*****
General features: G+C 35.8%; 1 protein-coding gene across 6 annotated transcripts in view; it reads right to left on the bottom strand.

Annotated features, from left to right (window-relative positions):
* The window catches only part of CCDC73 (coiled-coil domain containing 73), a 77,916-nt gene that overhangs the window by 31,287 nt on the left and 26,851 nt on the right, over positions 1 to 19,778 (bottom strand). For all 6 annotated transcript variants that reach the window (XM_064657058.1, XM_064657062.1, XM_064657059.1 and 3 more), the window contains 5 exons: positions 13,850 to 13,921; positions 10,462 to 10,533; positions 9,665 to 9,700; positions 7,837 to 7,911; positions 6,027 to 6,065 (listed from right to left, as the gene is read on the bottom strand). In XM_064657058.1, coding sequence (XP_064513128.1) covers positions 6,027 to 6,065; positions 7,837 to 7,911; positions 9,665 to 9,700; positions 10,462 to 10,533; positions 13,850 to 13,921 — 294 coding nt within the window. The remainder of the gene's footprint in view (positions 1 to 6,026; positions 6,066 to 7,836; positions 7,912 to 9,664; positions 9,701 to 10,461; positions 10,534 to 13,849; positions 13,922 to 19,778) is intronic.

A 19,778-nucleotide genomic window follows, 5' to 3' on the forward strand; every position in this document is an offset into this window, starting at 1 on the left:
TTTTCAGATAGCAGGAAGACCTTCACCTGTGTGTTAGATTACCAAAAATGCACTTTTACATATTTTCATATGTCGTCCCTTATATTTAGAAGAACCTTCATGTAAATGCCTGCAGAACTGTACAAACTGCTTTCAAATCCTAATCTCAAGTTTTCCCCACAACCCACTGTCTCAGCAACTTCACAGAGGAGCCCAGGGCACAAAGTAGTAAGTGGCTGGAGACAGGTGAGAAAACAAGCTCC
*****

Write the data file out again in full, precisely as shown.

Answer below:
General features: G+C 35.8%; 1 protein-coding gene across 6 annotated transcripts in view; it reads right to left on the bottom strand.

Annotated features, from left to right (window-relative positions):
* The window catches only part of CCDC73 (coiled-coil domain containing 73), a 77,916-nt gene that overhangs the window by 31,287 nt on the left and 26,851 nt on the right, over positions 1 to 19,778 (bottom strand). For all 6 annotated transcript variants that reach the window (XM_064657058.1, XM_064657062.1, XM_064657059.1 and 3 more), the window contains 5 exons: positions 13,850 to 13,921; positions 10,462 to 10,533; positions 9,665 to 9,700; positions 7,837 to 7,911; positions 6,027 to 6,065 (listed from right to left, as the gene is read on the bottom strand). In XM_064657058.1, coding sequence (XP_064513128.1) covers positions 6,027 to 6,065; positions 7,837 to 7,911; positions 9,665 to 9,700; positions 10,462 to 10,533; positions 13,850 to 13,921 — 294 coding nt within the window. The remainder of the gene's footprint in view (positions 1 to 6,026; positions 6,066 to 7,836; positions 7,912 to 9,664; positions 9,701 to 10,461; positions 10,534 to 13,849; positions 13,922 to 19,778) is intronic.

A 19,778-nucleotide genomic window follows, 5' to 3' on the forward strand; every position in this document is an offset into this window, starting at 1 on the left:
TTTTCAGATAGCAGGAAGACCTTCACCTGTGTGTTAGATTACCAAAAATGCACTTTTACATATTTTCATATGTCGTCCCTTATATTTAGAAGAACCTTCATGTAAATGCCTGCAGAACTGTACAAACTGCTTTCAAATCCTAATCTCAAGTTTTCCCCACAACCCACTGTCTCAGCAACTTCACAGAGGAGCCCAGGGCACAAAGTAGTAAGTGGCTGGAGACAGGTGAGAAAACAAGCTCC